NT
Blue-billed Duck Oxyura australis



Justification

Justification of Red List Category
This species has a moderately small population and is therefore classed as Near Threatened. It faces a number of threats and the population may be smaller than currently estimated. If it is found that the population size is very small and declining, the species may qualify as threatened.

Population justification
The population has been estimated at c.12,000 mature individuals, equivalent to c.18,000 individuals in total.

Trend justification
The population is thought to be stable (Garnett and Crowley 2000).

Distribution and population

Oxyura australis occupies permanent deep water-bodies in southern Australia with the population estimated at c.12,000 mature individuals, or c.15,000 birds overall (R. Jaensch in litt. 2005 to Wetlands International 2006). The species is found particularly in the Murray-Darling basin and southern Victoria.

Ecology

The species is found on terrestrial wetlands in temperate regions, that are freshwater to saline, and may be natural or artificial. It nests in rushes, sedges, Lignum Muehlenbeckia cunninghamii and paperbark Melaleuca, and it lays 5-6 eggs. It feeds on aquatic insect larvae, seeds and plant matter. During autumn and winter the species aggregates in large flocks but disperses to smaller waterbodies when breeding. Aggregations also occur during drought.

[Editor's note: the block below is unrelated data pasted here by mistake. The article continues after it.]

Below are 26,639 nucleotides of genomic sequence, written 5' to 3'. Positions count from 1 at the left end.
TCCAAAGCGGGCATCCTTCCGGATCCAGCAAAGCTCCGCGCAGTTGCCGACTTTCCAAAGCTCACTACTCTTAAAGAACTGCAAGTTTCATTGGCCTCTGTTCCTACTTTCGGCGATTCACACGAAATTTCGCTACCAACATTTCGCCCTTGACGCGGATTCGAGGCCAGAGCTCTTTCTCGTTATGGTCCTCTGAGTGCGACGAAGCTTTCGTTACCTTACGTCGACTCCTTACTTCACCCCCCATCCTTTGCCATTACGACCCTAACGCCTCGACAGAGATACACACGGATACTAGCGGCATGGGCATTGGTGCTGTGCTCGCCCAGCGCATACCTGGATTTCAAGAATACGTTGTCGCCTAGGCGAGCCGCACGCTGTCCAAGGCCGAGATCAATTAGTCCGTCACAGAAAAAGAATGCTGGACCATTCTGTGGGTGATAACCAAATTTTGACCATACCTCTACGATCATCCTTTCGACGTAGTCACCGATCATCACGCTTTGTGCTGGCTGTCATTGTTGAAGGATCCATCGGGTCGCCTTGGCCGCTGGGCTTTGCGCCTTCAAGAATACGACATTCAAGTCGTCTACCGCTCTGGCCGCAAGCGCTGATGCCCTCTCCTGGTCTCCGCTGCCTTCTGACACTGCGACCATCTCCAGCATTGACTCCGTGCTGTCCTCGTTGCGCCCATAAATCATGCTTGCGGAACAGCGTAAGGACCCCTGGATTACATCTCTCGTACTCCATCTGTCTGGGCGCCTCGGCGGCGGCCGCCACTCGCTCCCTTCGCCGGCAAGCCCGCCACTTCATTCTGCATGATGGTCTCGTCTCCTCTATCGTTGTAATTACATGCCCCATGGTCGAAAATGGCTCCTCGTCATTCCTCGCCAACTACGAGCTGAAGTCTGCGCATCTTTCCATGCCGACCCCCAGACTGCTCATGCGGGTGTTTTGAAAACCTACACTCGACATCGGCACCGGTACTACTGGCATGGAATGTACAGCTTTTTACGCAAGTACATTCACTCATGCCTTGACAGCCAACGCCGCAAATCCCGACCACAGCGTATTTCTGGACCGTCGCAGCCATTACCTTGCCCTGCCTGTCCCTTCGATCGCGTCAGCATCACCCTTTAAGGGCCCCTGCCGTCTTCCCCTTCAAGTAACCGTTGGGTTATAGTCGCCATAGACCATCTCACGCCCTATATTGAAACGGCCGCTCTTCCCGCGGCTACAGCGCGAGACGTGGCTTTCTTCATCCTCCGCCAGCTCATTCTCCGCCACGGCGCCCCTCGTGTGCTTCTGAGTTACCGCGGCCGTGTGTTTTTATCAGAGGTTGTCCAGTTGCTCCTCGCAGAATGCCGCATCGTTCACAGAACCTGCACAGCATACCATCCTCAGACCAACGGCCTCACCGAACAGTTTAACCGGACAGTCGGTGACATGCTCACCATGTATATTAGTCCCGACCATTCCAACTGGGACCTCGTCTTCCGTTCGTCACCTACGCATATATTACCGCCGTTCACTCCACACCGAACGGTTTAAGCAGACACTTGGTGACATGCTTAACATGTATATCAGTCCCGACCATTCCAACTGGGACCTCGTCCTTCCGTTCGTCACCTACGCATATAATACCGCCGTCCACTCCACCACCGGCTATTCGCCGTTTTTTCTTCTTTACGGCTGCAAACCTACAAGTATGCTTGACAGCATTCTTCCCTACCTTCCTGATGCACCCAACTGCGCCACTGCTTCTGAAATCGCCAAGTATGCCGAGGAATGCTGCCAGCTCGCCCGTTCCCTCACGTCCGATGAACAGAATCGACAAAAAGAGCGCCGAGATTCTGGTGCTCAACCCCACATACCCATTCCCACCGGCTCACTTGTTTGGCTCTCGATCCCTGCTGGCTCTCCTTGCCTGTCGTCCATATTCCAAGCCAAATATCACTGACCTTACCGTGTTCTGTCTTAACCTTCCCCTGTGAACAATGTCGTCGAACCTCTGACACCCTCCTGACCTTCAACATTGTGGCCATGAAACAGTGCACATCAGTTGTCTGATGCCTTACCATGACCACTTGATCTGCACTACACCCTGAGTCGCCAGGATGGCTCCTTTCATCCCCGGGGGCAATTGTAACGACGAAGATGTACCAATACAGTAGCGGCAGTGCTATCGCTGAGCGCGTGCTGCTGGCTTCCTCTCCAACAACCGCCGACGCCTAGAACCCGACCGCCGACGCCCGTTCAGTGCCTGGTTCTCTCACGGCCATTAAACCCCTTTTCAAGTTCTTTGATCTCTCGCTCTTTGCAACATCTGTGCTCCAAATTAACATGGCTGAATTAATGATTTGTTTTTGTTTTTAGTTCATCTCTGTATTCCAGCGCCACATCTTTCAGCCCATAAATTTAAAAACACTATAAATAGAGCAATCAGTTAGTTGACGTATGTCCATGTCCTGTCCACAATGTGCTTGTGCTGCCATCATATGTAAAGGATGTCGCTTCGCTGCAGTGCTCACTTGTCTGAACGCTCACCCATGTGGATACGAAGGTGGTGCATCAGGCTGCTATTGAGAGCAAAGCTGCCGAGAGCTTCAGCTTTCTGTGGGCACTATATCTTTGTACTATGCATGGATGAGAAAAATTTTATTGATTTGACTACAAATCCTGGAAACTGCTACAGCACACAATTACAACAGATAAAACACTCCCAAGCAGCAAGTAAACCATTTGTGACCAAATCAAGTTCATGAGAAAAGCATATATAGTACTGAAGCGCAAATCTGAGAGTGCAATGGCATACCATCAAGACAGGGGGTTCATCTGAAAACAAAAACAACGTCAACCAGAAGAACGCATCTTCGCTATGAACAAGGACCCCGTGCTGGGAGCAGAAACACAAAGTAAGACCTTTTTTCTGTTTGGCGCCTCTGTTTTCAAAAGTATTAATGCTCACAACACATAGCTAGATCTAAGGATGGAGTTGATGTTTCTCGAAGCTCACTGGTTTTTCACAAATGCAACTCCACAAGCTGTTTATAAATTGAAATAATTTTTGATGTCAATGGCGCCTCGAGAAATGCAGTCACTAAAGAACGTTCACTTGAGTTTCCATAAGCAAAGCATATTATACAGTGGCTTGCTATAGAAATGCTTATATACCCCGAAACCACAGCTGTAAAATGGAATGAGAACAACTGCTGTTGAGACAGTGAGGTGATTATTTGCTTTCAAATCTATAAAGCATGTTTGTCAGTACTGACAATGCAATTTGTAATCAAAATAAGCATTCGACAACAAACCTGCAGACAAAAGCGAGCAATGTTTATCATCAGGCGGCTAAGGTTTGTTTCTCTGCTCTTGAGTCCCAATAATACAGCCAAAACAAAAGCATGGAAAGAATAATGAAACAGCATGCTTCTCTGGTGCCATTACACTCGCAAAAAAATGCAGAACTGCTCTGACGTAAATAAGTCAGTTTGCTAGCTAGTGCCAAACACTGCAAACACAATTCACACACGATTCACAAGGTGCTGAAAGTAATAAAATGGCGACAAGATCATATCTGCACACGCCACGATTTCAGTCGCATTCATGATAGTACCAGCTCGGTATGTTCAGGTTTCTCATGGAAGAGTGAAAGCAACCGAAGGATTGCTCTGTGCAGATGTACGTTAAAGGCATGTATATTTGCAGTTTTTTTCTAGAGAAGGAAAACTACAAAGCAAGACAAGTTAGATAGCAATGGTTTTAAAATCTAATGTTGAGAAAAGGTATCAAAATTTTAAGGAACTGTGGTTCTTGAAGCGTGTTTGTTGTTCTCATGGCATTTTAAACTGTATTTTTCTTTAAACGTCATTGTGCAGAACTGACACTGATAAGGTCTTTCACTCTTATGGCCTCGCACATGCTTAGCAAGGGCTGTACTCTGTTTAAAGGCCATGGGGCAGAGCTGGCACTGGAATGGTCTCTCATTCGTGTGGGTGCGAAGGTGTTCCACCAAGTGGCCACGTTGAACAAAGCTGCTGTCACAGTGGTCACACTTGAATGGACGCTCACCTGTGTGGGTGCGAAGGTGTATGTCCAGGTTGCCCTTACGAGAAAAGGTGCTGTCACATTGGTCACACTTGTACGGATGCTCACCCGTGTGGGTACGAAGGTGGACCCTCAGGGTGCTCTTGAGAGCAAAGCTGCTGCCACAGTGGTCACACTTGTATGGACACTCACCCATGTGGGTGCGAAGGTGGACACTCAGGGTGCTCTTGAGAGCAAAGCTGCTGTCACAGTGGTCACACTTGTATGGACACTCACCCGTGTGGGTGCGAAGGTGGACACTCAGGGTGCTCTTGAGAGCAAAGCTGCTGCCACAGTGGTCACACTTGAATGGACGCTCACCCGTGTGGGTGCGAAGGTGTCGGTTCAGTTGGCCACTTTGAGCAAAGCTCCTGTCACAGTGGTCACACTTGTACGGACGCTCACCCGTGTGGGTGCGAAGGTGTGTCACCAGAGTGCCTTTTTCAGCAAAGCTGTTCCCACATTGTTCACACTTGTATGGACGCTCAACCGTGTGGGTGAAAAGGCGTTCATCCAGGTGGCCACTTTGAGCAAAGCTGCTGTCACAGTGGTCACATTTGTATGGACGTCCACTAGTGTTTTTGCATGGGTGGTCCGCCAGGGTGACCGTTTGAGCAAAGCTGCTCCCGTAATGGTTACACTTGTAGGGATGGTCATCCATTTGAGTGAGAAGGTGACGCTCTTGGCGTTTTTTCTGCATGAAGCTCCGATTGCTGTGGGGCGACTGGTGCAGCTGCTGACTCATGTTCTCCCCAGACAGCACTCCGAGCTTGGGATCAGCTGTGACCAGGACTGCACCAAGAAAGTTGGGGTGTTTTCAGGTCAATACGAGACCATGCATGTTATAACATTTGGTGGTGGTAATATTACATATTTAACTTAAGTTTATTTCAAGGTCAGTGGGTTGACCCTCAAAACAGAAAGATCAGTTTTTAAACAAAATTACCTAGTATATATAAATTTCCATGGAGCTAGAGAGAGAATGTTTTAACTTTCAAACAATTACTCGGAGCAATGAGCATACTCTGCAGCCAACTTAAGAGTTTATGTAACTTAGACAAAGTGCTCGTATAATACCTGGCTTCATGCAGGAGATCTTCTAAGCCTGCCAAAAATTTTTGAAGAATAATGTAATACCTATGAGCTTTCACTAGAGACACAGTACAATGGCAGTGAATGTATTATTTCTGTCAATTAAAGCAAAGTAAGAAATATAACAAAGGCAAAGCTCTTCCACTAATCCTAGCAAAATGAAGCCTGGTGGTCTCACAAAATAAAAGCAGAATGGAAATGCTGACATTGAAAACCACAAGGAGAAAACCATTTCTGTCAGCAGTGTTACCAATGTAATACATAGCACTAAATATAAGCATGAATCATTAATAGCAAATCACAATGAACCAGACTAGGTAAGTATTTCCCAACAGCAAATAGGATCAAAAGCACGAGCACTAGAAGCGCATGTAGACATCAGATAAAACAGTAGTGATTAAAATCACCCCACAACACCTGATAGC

Threats

It is threatened by drainage of deep permanent wetlands, or their degradation as a result of introduced fish, peripheral cattle grazing, salinisation and lowering of ground water. A small number are probably shot by accident during the duck hunting season. The western population is particularly threatened with predictions that rainfall there will fall as temperatures rise. In 2007, there was an ongoing drought in the species's range.

Conservation actions

Conservation Actions Underway
No targeted conservation action is known for this species.

Conservation Actions Proposed
Identify major perennial wetlands used by the species for breeding and moulting, and protect them against further degradation. Monitor population trends through regular surveys.

Acknowledgements

Text account compilers
Garnett, S., Taylor, J.

Contributors
Jaensch, R., Burbidge, A.


Recommended citation
BirdLife International (2019) Species factsheet: Oxyura australis. Downloaded from http://www.birdlife.org on 06/12/2019. Recommended citation for factsheets for more than one species: BirdLife International (2019) IUCN Red List for birds. Downloaded from http://www.birdlife.org on 06/12/2019.